SOUTH BRUNSWICK, NJ – As you get ready for your Fourth of July barbeque today, keep an eye out for a young black bear in the Kingston area.

Residents reported seeing the young bruin last Thursday on Ridge Road on the western side of Route 1, and then a young bear was also spotted in the woods in Princeton a couple of days later, according to published reports.

Ridge Road resident Andra Camerota snapped a couple of photos of the bear in her yard Thursday.

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Camerota already had one encounter with a larger black bear last month when it purloined her bird feeder.

At the time, Camerota said it was a first for the family to see a bear in the yard, and it took her Tomcat, “Baby,” to run the interloper off of the property.

With the smaller bear making the rounds, Camerota decided to take down her birdfeeder, which seemed to be attracting the bears.

It is not known if the recent sightings and the larger bear are related.

Police put out an alert Friday about the recent sightings and reminding residents about what to do if you do see a bear.

According to the state, black bears have been spotted in all 21 counties throughout New Jersey in recent years due to an increase in their population.

The New Jersey Department of Environmental Protection advises that some residents may observe black bears using yards as part of their natural travel corridors, according to the alert.

Police say the mere presence of a black bear is not considered a problem because bears tend to be wary of people.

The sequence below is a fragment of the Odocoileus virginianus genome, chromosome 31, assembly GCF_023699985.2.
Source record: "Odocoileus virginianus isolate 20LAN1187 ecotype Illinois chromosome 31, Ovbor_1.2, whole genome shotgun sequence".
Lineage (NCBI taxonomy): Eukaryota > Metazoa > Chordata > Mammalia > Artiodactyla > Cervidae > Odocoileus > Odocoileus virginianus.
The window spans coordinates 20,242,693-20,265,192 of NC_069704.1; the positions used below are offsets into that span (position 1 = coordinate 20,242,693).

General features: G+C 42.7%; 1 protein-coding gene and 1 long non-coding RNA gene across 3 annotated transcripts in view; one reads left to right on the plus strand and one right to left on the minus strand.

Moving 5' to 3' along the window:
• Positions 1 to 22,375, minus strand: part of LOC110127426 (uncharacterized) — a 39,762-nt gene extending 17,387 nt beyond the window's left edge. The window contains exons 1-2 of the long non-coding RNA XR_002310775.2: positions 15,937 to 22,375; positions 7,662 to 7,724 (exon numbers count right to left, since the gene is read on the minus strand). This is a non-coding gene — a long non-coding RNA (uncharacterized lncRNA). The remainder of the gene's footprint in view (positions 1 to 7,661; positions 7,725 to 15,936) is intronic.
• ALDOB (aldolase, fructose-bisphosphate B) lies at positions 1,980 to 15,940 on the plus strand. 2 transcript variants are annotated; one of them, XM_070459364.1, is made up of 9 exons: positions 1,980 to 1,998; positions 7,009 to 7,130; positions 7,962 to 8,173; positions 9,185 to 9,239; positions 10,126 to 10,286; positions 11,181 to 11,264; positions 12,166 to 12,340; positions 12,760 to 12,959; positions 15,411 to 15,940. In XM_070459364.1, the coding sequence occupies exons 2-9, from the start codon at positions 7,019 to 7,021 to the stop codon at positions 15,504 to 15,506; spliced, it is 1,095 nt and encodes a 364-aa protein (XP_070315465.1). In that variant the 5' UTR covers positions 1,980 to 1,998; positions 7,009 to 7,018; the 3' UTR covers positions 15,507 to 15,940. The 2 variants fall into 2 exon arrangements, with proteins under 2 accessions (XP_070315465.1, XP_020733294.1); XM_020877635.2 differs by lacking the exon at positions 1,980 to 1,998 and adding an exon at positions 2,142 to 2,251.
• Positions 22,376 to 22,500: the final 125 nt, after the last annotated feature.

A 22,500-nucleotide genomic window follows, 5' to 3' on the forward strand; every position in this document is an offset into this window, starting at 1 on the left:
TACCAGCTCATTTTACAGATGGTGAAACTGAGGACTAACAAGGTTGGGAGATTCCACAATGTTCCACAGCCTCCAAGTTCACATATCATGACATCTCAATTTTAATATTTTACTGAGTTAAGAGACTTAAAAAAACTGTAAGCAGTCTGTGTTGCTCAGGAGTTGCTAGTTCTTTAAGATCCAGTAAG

It is important not to leave out any food or garbage that may encourage bears to linger in residential areas. One person feeding bears can create a problem bear that may affect the entire neighborhood, the alert said.

Black bears learn very quickly and bears that are fed intentionally or unintentionally by carelessly leaving out food or garbage will associate people with food, police said.

According to the DEP, bears will eat almost anything including human food, garbage, pet food, birdseed and small livestock. Once they find an easily accessible food source, like garbage in a housing development, they will lose their wariness of people and may return to the available food source.

To report a nuisance black bear, call the DEP's 24-hour, toll-free hotline: 1-877-WARN DEP (1-877-927-6337).

Police say to only call 911 if the bear poses an “immediate threat to humans,” attacks a pet or is being a nuisance and not to use the emergency number if it is not presenting an immediate danger to humans, pets or property.

Police also remind residents to:

Never feed the bears.

Never instigate the bears by cornering them or throwing objects at them.

Cover garbage cans with a secure lid.

Avoid bird feeders during bear season.

Immediately remove all uneaten food and food bowls used by pets fed outdoors.

If you encounter a bear remain calm and do not run. Make sure the bear has an escape route.

Avoid direct eye contact and back up slowly.

If you unsure about whether police response is necessary, call the South Brunswick Police Department’s non-emergency phone number, 732-329-4646.

For any additional information or questions call the South Brunswick Police Department’s Officer George Vit at 732-329-4000 Ext. 4460.

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